By January 4, 2018 Read More →

Calgary projects get $3.5 million for clean technology development from Ottawa


Kent Hehr, minister of sport and persons with disabilities, speaks at a University of Calgary news conference Dec. 12, 2017. Photo by Colleen De Neve.

$714,500 for 2 Univ. of Calgary projects, one to design system for detecting, measuring methane emissions from oil and gas sector

Two University of Calgary research projects that support the development of clean technologies in Alberta will receive support from the federal government, according to a press release.

At a news conference held at the university’s downtown campus on Wednesday, an investment of almost $3.5 million towards a total of eight projects in Calgary was announced.

“The Government of Canada believes that world-leading research organizations like the University of Calgary and CMC Research Institutes Inc. are positioning Canada at the forefront of clean technology innovation,” said Kent Hehr, national minister of sport and persons with disabilities.

“Investments in these institutions are helping to transition Canada to a low-carbon economy while promoting economic growth and creating high-quality jobs for Canadians.”

As part of this announcement, the University of Calgary will receive $714,500 to support two projects.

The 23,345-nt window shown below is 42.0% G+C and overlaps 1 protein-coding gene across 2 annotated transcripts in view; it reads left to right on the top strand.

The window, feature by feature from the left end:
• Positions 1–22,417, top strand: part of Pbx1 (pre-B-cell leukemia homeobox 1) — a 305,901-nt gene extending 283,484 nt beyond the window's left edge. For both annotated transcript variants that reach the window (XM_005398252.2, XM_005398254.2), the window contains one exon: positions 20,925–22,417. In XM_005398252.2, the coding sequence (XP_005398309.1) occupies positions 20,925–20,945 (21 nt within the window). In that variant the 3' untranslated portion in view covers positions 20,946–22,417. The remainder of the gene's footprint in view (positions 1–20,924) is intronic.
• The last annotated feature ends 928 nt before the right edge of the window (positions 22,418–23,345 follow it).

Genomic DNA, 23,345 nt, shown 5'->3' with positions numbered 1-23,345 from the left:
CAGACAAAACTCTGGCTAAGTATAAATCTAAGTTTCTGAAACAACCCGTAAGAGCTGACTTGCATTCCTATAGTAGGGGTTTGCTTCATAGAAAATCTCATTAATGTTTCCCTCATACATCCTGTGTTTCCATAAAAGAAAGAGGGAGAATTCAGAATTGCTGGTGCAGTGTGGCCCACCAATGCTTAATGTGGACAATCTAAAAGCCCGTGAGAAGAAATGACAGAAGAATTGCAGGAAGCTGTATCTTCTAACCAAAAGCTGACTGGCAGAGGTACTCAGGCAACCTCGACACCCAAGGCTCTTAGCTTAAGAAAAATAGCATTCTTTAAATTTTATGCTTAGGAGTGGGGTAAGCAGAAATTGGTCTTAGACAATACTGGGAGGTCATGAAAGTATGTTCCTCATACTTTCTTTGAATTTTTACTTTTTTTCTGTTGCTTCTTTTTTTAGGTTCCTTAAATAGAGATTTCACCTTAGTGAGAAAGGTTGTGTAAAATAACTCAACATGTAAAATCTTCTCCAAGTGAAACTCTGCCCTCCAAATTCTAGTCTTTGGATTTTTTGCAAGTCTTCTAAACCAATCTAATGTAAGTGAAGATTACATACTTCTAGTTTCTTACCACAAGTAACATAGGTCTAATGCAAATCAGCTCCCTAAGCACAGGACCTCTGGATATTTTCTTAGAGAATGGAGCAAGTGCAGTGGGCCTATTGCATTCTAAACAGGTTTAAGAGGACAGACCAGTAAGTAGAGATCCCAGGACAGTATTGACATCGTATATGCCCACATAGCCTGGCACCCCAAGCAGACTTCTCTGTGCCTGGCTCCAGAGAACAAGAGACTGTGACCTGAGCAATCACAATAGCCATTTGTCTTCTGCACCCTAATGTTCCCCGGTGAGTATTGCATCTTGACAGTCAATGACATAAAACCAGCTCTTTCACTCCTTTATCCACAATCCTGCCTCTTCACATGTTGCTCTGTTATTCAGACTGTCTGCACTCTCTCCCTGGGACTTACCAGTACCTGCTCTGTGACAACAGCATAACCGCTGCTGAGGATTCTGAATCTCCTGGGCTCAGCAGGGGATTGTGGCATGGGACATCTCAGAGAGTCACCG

“This investment from the Government of Canada will enable our researchers to test ideas, apply solutions, and develop cutting-edge applications at scales that will accelerate deployment and adoption by industry. These projects pave the way for Canadian industry to expand and develop new business opportunities in clean tech, and enhance Canada’s position as a global energy leader,” said Ed McCauley, Vice-President (Research), University of Calgary.

University of Calgary professors Marc Strous, and Greg Welch from the Faculty of Science, recently developed innovative, cost-effective and robust technology for production of algal biomass from CO2 with sunlight, which is one of the projects to receive funding.

“The University of Calgary has the capacity needed to tackle the challenge of eliminating reliance on non-renewables, and we have the proximity to energy corporations, decision makers, and technology users to affect real change.”

The other project led by geography professor, Chris Hugenholtz will be a platform for developing new and improved technologies aimed at better detecting and measuring methane emissions from the oil and gas sector.

It will also guide investment in new smart technology solutions for reducing methane emissions. SENST will seek to lower the oil and gas sector’s carbon footprint by accelerating made-in-Canada methane-sensing solutions.

Located in the heart of Canada’s energy sector, the University of Calgary has built a reputation as a global leader in energy research and innovation.

With a focus on Alberta’s low-carbon future, diverse teams are also assessing the effects of energy-related processes while harnessing unconventional hydrocarbon resources through the Energy Innovations for Today and Tomorrow research strategy

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